Here goes something for which I will probably be sorry later. There have been several posts about the AERC drug policy that only Truman has addressed (and a good job too -- thanks). Since I had a small part in the formulation of this policy, perhaps I should "cowboy up" and try to shed some light (and not some heat) on this controversial subject.
Most of us can agree that a substance like phenybutazone is a drug -- that it is an analgesic (pain killer) and a NSAID (nonsteroidal antiinflammatory drug). Most will agree that it should not be used in competition to mask pain in horses so that it can continue to perform.
After this collusion of opinion on substances like "bute", agreement and understanding of what is a drug and what we should do about them deteriorates rapidly.
The response to the discussion of drugs becomes analogous to the response of a group of parishioners to the sermons of a new pastor. In the Ozark hills where I live, a large number of the local congregation made a significant contribution to their income (but not to the federal tax collector) by fermenting local grains into "moonshine".
In the pastor`s first sermon, he condemned stealing and the congregation responded with shouts of "Amen". He then proceeded to decry the practice of fornication which resulted in shouts of "Hallelujah and Praise the Lord". He began to finish the sermon with a condemnation of the evils of strong drink -- for which he was received with silence. One of the deacons of the church turned to another and said, "The parson has stopped preaching and has started meddling." And, so it seems to be with any discourse on drugs and drug policy.
Much confusion seeems to have been generated due to the lack of definition as to what is a drug and what is a nutrient. A drug is a substance that has a physiological effect THAT IS NOT A NUTRIENT. All nutrients are included in one of six classes: water, carbohydrate, protein, fat, vitamins, minerals. Certainly, nutrients have a physiolocial effect or we would not be engaging in this discourse. Since AERC rule 13 addresses drugs, it by definition is not intented to regulate nutrients. Therefore, please, let us not muddy these waters concerning drugs by implying that the veterinary committee of the AERC nor its Board of Directors wishes you to stop feeding your horses (nor giving them electrolytes).
Some of the posts have requested a list of allowables and non-allowables with withdrawals times for substances in each group. A complete list can not be provided for it does not exist -- and if it did it would be out of date tomorrow. The range of substances fed to horses to "enhance performance" is too large and changes too rapidly. An incomplete list of substances known to test has been provided when all of this was presented to the membership of the AERC a few years ago. (another benefit of belonging to the national organization representing our sport.)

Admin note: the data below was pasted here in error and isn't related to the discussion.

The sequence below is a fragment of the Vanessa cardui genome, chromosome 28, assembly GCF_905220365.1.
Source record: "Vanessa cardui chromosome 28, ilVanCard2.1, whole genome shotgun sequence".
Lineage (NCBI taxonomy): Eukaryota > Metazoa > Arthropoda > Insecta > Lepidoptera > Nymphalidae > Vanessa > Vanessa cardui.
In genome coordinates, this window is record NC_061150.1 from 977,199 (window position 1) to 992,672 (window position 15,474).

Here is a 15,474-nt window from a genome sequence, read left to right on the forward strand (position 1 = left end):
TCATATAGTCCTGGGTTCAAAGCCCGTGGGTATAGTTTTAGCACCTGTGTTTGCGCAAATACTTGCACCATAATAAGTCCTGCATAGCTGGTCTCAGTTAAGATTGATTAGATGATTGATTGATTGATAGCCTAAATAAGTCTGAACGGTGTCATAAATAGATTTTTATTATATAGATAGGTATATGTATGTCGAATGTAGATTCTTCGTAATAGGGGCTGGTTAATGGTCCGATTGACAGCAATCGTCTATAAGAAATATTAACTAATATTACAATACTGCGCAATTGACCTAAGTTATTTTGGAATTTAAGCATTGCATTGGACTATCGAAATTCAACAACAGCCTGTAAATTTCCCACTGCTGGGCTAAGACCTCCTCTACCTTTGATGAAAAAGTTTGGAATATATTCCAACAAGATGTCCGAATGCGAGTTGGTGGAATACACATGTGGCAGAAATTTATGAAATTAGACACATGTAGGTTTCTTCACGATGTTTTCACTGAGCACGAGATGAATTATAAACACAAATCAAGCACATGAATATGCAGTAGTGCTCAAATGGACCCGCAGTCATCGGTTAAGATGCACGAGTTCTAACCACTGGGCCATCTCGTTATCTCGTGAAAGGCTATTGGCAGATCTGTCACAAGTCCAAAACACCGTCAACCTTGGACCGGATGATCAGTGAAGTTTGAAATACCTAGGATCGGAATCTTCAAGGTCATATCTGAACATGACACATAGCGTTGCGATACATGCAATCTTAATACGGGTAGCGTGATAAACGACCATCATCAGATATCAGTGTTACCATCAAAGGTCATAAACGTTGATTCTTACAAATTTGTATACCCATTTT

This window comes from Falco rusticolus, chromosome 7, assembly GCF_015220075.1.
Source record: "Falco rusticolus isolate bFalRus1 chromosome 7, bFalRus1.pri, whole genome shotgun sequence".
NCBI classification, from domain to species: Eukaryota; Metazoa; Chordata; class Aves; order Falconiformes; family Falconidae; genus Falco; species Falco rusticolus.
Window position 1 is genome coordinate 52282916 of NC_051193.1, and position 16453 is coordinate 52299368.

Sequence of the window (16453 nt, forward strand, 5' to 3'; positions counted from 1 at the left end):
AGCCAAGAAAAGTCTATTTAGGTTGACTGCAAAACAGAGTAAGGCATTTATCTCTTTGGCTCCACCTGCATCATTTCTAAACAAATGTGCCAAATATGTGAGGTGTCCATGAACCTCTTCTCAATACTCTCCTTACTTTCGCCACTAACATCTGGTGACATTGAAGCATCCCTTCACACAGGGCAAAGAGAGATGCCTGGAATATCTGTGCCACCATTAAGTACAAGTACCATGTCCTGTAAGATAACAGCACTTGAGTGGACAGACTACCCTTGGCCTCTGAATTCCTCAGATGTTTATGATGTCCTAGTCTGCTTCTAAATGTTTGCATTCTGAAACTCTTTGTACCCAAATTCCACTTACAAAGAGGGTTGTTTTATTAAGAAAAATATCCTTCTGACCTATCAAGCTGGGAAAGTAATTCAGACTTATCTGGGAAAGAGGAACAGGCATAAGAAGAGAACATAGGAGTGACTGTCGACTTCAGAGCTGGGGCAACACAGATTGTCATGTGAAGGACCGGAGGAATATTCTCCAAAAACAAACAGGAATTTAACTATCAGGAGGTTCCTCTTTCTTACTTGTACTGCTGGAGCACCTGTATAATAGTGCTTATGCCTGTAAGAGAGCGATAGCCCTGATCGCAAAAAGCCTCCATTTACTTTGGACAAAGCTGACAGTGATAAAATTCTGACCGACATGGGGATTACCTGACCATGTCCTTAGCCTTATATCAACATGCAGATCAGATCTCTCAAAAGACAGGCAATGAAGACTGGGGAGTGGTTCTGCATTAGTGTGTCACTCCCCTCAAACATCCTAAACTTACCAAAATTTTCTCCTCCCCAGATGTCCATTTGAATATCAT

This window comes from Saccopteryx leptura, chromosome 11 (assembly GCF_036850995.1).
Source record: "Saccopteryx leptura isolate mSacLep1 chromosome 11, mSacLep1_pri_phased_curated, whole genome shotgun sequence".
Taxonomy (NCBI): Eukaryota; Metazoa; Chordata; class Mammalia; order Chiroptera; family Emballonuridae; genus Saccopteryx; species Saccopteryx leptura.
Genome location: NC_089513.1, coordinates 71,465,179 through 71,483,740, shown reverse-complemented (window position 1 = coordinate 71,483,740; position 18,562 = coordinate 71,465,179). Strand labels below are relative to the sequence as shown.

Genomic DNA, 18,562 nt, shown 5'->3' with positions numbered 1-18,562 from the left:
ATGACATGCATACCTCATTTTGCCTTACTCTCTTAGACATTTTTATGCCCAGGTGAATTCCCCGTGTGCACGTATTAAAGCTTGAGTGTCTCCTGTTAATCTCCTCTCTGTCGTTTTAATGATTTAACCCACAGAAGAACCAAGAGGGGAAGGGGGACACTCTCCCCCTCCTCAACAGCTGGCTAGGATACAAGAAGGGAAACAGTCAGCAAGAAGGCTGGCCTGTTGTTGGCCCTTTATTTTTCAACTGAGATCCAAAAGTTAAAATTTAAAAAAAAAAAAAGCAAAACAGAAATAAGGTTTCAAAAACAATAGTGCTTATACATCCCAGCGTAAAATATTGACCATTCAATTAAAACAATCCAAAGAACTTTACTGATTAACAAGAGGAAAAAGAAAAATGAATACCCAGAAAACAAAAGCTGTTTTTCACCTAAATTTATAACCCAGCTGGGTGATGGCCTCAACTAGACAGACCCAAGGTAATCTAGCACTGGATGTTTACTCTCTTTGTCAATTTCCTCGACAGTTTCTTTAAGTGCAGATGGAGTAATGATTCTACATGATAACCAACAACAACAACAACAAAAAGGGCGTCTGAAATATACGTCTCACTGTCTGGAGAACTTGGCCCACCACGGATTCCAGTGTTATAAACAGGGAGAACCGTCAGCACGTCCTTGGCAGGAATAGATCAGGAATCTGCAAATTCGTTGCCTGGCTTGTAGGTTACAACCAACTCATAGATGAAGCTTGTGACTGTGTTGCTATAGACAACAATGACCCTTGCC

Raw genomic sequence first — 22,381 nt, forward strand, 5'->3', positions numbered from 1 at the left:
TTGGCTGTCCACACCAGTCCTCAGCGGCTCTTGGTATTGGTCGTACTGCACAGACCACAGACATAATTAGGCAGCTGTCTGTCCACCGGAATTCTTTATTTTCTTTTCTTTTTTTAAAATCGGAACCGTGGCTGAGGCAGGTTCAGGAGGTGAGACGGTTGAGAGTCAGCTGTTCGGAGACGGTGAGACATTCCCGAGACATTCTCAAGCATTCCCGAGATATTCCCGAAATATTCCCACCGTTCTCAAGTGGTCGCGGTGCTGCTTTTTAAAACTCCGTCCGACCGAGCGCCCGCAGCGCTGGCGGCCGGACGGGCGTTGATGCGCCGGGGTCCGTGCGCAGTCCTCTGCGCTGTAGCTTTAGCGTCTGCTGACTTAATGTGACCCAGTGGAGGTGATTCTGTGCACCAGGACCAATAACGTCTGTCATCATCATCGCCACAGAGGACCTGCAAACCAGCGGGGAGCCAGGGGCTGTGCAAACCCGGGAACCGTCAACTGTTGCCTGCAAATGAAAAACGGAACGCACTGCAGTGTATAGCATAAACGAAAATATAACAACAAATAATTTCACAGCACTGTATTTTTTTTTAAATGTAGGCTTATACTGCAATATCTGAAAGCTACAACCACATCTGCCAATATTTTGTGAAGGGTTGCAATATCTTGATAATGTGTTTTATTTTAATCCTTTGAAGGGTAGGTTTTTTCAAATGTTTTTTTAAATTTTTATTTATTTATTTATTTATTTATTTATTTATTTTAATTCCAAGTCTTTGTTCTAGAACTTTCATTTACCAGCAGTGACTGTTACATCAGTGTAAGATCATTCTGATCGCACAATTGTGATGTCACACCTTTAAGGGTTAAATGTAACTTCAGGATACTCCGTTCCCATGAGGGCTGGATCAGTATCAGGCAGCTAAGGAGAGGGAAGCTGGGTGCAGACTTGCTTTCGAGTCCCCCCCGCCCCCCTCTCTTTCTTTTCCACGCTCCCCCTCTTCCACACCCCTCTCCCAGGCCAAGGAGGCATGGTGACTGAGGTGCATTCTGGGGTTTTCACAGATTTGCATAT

Without question, the role that additives, herbs, and nutriceuticals play creates our greatest migrains. Let me give you three examples.
In the late 19th century, an English midwife achieved some success in treating people with "dropsy" (accumulation of fluid in the distal extremities or body cavity due to congestive heart failure) with a tea made from the leaves of the purple foxglove, a common member of the figwort family. Many, many years later it was found that the purple foxglove contained the drug, digitalis, which has provided for the effect of the tea. Today, I have digitalis (digoxin/digitoxin) in liquid and pill form on the shelf in my practice. Would you claim that the digitalis in the bottle is a drug while the digitalis in the plant is only a herb?
Many of the nutriceuticals also cause us problems. Methyl Sulfonyl Methane (MSM) is an antiinflammatory substance with properties similar to Dimethyl Sufoxide (DMSO). It is licensed as a nutritional source of sulfur (a mineral and therefore a nutrient) and not as a drug. Now, sulfur can be bought of a nickel a pound while MSM costs twenty dollars a pound. I propose that you are not feeding MSM to your horse because you feel it is deficient in sulfur.
Lastly, before you run out of patience, let us consider water -- in its solid form, ice. Running water and ice application are common ways in which to cool horses or reduce acute swelling. If ice is applied longer and more directly , it becomes a topical anesthetic which can mask local pain as surely as lidocaine. Don`t worry -- no one has advocated the elimination of ice nor that you don`t let your horse drink.
These examples are only a few that could be used to demonstrate the complexity of the drug isssue. Yet, even for substances on which we can agree are drugs, AERC policy and rules do not prohibit you from using them to aid in the resolution of some affliction of your horse. Just do not use them when they can affect the performance of your horse during competition. These substances then may threaten the health and welfare of the horse which is the primary concern of the AERC or they can unlevel the playing field which can give one competitor an unfair advantage over another.
To this end the AERC prohibits the administration of abnormal substances (bute, isoxuprine, anesthetics, stimulants, depressants, masking agents, etc.) or normal substances in abnormal amounts (anabolic steroids, glucocorticoids, dopamine, epenephrine, etc.) which may be detected during competition.
Lastly, I would like to pose the question as to why anyone feels the need to have any of these substances in their horse on ride day. If you claim that you are not enhancing performance but are only trying to maintain longevity, then you may be fooling the person in the mirror -- and your horse -- more than you are fooling me.
I am sure this is not the end to the drug debate. If fact, it is not even the beginning. I hope the noise to traffic ratio stays low.
Dane L. Frazier DVM
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